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Probably no selection of poems, outside those which must of necessity be included in an anthology, would seem to any teacher entirely inevitable. In the choice of poems, upon the relative value of which the verdict has not been final, personal preference must play a considerable part; and perhaps the editors have been unduly hampered by their personal prefer
In some cases they have been influenced in their choice by their experience in teaching, which has led them occasionally to include poems, not so much because they are significant in their relation to literary history or because they lend themselves to a coinparative study, as because they have been found interesting to students.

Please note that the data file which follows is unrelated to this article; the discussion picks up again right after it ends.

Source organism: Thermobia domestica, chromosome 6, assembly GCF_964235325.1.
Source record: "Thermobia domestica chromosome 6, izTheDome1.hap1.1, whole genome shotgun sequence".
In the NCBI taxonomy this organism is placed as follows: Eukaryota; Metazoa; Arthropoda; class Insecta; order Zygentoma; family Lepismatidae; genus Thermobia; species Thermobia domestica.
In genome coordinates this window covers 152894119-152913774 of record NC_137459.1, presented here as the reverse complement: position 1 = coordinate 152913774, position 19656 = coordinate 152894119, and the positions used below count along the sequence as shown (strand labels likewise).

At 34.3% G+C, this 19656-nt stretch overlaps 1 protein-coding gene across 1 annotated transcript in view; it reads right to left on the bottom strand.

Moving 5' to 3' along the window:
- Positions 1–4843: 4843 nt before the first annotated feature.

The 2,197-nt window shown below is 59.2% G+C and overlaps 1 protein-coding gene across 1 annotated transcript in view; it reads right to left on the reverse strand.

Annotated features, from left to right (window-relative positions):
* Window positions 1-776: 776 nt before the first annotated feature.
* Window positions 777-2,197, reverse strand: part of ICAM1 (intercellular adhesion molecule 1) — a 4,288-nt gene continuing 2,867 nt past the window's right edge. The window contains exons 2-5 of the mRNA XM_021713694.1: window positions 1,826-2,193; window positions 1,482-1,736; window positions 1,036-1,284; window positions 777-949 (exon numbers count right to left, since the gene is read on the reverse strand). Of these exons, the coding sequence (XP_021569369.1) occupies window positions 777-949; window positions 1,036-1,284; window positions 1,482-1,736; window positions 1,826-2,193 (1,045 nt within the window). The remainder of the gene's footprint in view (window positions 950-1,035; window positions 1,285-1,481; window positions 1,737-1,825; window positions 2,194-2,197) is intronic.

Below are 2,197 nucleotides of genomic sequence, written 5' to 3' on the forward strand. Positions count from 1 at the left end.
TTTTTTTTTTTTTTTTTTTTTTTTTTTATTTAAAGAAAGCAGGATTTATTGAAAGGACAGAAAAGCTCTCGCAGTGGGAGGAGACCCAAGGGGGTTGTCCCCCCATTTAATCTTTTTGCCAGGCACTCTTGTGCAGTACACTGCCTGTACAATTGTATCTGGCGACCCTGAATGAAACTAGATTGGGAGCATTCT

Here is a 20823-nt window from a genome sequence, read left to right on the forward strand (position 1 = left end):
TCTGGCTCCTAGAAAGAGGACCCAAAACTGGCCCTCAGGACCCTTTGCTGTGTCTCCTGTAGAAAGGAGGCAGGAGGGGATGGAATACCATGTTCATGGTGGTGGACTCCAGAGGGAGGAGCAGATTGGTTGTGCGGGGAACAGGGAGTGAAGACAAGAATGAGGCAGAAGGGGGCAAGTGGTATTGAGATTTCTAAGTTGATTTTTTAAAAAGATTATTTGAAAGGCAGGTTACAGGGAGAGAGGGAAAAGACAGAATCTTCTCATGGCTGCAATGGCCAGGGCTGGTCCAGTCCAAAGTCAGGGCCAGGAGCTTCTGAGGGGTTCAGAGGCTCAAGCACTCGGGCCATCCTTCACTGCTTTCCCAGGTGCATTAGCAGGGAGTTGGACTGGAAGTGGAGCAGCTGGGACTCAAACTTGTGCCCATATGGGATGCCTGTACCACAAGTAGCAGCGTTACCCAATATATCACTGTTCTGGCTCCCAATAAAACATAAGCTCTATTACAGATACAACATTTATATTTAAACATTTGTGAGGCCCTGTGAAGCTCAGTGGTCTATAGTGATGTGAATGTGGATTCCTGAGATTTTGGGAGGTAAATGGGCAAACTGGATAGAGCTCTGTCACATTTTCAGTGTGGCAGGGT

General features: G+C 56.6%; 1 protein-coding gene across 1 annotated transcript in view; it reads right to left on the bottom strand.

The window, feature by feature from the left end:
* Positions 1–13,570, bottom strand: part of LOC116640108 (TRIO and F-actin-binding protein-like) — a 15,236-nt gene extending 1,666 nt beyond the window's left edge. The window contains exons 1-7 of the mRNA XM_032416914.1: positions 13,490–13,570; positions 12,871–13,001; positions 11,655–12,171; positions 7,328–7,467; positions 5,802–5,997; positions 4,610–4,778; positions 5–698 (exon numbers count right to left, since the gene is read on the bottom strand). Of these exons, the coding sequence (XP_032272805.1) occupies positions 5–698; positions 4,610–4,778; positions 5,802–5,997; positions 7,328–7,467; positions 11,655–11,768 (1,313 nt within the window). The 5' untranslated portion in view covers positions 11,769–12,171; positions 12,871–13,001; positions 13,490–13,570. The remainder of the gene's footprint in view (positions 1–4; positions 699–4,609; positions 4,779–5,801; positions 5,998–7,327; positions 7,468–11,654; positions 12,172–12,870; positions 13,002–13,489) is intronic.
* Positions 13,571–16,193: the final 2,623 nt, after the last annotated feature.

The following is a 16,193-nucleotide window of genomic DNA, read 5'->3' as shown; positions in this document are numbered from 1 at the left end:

In the editorial work an attempt has been made to avoid the purely informational type of annotation. The aim has been to furnish, wherever possible, suggestions that will enable the student to supply his own notes. Similarly, the questions that accompany the notes are designed to stimulate and suggest thought on the part of both teacher and student rather than to make thinking unnecessary on the part of either. It is the experience of the editors that students are often at a loss as to what they should look for in a piece of literature, and that their uncertainty is even more apparent in the study of poetry than in that of prose. To meet this difficulty the questions have been provided. In some cases they may be unnecessary. In no case are they to be regarded as final or exhaustive.
The editors will welcome friendly criticism and the correction of errors, from which they are not so sanguine as to hope that the book is wholly free.
Scot's, wha hae